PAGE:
Now another big expense on this thing. Two deck plates at $15.00 for each that is $30.00. Almost what I paid to get to this point.

Finally time for paint. Glidden Porch and Floor does the trick. $25.00 per gallon. Plenty to finish this project. First to paint the insides of the air boxes...2 coats.

Same with the underside of the air box cover/decks. Notice how I taped off 3/4" on each (decks and air boxes on boat). The glue stickes to wood not paint.

First coat of paint top side. Second coat was applied later. Looks much better.

Under side.

Final coat (both top and bottom) deck plates in a finshed boat!!!

Fits in the back of my Ford Ranger with no additional racks.

And ready to fish.

Now to work on the accessories...


TuN3R, Since I made this post as one thread, I would like to delete the other three threads I did (Part 2 thru 4) but I don't see the option. Can you remove them?
Thanks TuN3R, I appreciate the postive comments. This was the first boat I built. I have built 4 more since this one. I just wanted to show everyone how easy it really is to build these things. The principals of building a small or a big one are pretty much the same. The only difference is a big boat would cost more (more materials) and take longer to build. I build these because I wanted a small boat that I could easily handle by myself, easy to store, and fits in the back of my truck with no racks, or bed extenders. Also I did not want to deal with a trailer. I can have this thing loaded and be on the road in less than 15 minutes.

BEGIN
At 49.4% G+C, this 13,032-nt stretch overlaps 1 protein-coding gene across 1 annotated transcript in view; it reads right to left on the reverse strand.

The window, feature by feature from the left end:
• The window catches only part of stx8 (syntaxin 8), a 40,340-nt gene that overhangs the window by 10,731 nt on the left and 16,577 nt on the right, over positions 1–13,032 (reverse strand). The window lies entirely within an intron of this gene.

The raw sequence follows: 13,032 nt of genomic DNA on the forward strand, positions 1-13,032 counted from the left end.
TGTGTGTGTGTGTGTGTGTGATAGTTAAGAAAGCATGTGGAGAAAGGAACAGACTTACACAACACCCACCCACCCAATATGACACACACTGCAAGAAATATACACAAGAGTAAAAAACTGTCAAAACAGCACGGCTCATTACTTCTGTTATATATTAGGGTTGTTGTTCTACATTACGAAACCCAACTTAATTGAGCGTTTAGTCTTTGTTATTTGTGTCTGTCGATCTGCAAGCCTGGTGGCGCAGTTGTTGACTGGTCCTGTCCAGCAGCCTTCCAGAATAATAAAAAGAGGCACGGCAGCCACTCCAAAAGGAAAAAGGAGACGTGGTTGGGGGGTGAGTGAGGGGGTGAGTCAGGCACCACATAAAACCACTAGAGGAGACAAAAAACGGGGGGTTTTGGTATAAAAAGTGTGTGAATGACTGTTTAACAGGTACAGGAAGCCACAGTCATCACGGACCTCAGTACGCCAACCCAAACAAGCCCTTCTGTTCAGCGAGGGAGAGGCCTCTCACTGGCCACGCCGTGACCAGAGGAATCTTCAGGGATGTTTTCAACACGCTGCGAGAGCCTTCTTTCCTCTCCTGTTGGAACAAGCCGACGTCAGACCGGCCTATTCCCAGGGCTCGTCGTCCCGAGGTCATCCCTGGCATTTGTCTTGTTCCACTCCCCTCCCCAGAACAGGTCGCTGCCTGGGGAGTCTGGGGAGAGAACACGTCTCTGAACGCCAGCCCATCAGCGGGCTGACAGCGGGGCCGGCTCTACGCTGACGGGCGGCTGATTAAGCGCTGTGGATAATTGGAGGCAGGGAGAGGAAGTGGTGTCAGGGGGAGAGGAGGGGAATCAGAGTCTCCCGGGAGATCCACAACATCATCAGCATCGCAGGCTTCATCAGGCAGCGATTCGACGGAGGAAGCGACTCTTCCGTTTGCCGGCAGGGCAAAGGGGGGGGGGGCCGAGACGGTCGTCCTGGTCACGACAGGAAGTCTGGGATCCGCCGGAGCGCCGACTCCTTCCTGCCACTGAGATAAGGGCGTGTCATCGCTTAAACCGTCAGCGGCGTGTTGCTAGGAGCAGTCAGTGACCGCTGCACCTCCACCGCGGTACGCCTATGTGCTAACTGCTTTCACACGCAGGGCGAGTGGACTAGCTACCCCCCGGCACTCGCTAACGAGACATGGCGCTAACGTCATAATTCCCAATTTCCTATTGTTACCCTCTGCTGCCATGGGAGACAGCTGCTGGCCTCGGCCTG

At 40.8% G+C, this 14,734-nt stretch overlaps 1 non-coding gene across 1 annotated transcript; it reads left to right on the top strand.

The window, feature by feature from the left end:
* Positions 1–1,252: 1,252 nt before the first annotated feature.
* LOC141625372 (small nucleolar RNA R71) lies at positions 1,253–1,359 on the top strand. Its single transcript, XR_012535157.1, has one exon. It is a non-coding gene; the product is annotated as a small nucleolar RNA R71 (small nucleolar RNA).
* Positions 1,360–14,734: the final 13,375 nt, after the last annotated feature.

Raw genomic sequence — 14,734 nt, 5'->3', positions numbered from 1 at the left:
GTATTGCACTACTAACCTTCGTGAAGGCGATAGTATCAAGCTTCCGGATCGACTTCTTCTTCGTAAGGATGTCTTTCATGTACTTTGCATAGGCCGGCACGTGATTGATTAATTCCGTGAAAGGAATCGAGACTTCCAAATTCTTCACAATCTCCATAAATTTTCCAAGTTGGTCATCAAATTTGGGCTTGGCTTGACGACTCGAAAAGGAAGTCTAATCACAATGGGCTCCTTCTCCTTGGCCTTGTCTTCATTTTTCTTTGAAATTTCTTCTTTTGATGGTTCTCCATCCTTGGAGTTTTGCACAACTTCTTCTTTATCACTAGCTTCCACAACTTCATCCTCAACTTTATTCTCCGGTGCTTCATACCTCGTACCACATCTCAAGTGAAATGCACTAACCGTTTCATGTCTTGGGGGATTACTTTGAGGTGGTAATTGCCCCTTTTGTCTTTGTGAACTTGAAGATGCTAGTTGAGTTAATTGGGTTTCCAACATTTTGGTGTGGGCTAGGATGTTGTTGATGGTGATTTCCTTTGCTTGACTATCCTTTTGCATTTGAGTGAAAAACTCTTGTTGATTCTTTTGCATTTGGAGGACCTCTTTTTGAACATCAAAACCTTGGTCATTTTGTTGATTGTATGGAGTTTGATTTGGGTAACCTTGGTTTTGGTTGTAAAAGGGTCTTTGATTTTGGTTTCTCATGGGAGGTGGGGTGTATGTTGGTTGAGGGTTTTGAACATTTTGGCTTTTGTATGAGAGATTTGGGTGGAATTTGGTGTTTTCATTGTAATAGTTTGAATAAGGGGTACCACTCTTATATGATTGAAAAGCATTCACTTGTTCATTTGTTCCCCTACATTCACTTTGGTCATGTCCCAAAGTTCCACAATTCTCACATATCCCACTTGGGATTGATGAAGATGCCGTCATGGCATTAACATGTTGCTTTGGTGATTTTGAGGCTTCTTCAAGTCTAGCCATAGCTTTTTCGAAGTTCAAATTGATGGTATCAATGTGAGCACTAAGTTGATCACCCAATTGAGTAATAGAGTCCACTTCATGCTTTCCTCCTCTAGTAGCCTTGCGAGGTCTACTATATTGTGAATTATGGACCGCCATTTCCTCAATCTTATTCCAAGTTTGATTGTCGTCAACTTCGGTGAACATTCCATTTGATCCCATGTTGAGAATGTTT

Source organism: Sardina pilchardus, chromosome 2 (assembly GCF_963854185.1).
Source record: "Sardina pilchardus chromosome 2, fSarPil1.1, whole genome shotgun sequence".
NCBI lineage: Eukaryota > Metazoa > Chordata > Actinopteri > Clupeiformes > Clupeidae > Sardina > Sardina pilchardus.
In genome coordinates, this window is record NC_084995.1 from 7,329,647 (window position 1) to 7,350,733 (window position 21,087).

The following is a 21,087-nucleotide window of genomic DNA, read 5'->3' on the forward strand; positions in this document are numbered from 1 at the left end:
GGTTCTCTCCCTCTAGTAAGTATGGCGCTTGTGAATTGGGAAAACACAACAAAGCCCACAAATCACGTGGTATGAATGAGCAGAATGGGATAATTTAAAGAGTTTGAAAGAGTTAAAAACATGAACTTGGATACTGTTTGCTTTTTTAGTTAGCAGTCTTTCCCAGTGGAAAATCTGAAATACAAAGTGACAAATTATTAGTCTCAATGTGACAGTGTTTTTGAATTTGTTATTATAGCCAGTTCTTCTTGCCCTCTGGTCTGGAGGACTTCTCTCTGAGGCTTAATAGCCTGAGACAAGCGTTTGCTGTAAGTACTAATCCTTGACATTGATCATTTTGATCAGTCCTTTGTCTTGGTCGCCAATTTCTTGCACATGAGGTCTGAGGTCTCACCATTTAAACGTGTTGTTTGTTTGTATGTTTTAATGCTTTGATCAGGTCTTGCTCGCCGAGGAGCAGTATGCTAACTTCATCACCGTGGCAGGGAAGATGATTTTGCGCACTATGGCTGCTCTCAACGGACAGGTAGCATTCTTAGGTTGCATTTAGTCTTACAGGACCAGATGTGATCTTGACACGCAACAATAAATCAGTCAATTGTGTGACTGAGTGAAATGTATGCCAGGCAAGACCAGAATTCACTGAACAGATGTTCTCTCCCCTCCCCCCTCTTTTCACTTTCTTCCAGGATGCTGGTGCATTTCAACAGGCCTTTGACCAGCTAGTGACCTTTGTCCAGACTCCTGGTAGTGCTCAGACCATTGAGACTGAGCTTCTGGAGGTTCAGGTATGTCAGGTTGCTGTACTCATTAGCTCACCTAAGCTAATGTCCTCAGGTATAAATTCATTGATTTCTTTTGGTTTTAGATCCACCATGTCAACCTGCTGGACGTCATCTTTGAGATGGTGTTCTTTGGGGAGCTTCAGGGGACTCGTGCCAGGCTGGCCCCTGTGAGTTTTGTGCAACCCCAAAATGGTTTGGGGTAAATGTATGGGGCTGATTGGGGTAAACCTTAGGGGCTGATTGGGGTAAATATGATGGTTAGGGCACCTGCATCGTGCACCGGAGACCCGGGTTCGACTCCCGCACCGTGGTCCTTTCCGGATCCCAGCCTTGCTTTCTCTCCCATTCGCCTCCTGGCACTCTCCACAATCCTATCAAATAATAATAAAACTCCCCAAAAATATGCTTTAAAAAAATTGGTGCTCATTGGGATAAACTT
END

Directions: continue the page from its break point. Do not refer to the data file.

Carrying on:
Staff member
Well i just need Andy to say Let's go i am ready to drive at your place even tomorrow morning if you are free :) I think Andy is free too and try those out anywhere you want to :p
Sorry, tomorrow is Friday. I will be at work. I work at a bank, so I literally work banker's hours. Monday-Friday. I should be open Saturady or Sunday though.


New Member
ok, got back, go see bank fishing for the report on Converse area. As for saturday, it is suppose to rain really hard that day due to the storm coming, but others say scattered tstorms, so dont know about Saturday, Sunday is suppose to be clear so maybe we can do it then if everyone is good.
Thanks everyone for your replies! I tried in the past to get a group together to do a "class" for boat building. First we would need the room and some simple tools. Everyone would pay for the supplies to build thier own boat (probably around $150.00) and I would teach everyone step by step as you build your boat. I never got enough interest in the past, but if some of you are interested, let me know.